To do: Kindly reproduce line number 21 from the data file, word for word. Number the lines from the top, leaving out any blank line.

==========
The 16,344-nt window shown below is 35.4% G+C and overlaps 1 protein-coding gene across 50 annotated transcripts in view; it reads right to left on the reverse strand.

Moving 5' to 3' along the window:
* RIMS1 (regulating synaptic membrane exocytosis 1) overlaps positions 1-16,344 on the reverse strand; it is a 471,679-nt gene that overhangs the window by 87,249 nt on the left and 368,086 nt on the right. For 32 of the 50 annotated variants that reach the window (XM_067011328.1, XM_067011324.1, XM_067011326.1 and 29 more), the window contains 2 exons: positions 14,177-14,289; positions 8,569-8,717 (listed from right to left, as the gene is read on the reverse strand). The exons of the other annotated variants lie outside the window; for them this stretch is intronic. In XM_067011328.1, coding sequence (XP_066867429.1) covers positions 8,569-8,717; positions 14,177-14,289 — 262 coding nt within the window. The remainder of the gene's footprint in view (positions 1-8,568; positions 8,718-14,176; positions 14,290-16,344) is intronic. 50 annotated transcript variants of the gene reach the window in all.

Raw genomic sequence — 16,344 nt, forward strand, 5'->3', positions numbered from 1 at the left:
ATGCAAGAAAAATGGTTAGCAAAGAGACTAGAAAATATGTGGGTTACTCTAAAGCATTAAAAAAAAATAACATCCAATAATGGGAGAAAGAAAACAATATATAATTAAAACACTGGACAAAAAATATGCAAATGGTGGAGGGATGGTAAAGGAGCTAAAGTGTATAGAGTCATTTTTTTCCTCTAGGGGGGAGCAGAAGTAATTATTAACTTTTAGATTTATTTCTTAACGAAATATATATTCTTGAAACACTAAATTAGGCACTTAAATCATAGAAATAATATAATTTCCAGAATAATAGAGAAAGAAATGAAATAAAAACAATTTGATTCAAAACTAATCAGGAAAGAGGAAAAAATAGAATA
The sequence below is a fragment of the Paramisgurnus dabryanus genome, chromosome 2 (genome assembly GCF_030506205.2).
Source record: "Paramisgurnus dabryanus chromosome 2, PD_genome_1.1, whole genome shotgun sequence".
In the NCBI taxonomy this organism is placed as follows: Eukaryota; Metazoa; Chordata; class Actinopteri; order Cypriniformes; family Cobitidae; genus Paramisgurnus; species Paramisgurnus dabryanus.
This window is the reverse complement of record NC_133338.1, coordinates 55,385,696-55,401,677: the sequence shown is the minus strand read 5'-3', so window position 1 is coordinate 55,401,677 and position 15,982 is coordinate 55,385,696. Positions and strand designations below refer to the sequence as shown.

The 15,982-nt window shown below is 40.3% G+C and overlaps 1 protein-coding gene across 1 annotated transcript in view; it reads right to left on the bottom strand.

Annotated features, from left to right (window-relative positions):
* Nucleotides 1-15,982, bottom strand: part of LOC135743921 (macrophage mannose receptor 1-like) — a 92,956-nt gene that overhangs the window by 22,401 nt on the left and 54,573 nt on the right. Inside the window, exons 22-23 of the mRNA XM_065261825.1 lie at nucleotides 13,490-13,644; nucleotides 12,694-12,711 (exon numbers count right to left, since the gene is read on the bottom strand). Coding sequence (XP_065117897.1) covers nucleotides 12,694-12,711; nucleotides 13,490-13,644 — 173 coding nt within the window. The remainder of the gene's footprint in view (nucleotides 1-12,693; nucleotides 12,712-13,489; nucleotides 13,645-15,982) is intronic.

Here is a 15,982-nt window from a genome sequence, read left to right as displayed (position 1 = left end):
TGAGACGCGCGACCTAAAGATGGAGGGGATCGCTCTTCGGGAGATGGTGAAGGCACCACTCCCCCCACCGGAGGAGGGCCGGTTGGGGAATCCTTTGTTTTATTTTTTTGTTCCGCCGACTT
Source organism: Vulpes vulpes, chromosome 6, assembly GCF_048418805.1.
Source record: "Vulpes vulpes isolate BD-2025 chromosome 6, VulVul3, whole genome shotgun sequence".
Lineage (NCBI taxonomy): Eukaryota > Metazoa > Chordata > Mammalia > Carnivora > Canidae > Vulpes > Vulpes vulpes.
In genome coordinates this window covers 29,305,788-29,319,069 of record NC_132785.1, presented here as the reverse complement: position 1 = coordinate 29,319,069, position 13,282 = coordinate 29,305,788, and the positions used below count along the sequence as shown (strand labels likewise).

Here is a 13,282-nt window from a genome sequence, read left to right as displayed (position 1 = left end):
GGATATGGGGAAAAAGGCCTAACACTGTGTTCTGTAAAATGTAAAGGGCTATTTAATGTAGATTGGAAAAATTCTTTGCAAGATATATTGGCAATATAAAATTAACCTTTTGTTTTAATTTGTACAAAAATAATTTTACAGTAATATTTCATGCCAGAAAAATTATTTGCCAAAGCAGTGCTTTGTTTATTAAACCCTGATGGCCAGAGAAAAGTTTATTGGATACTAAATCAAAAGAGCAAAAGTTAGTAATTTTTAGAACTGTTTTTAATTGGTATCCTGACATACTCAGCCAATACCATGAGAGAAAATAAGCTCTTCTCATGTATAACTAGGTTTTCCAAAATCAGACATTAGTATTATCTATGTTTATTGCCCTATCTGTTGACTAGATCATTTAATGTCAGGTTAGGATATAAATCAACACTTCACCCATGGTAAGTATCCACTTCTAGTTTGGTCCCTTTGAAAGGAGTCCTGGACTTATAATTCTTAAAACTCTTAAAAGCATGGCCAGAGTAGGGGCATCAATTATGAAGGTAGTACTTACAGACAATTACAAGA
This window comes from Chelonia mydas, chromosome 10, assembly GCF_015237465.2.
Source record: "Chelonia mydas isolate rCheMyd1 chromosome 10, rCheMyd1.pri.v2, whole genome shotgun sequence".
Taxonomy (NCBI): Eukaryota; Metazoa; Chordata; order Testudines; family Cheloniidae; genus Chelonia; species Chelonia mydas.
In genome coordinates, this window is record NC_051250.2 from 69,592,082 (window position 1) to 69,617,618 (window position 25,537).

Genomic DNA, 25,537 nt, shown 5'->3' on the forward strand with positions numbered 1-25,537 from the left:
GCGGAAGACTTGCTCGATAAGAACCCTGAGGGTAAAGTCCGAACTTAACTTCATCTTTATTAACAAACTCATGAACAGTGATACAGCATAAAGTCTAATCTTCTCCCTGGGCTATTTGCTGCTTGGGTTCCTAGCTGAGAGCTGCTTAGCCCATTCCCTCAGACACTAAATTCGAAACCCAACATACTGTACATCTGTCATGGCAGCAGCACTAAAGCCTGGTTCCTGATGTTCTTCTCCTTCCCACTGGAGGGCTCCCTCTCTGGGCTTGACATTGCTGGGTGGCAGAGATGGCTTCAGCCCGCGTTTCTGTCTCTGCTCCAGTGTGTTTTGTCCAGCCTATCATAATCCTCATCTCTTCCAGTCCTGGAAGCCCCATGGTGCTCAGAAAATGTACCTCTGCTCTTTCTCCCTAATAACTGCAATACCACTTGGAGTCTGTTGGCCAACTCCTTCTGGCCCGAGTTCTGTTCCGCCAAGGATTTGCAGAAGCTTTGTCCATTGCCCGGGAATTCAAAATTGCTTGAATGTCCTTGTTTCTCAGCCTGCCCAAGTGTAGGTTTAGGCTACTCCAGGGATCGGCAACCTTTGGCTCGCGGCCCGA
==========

This window comes from Chelonia mydas, chromosome 10, assembly GCF_015237465.2.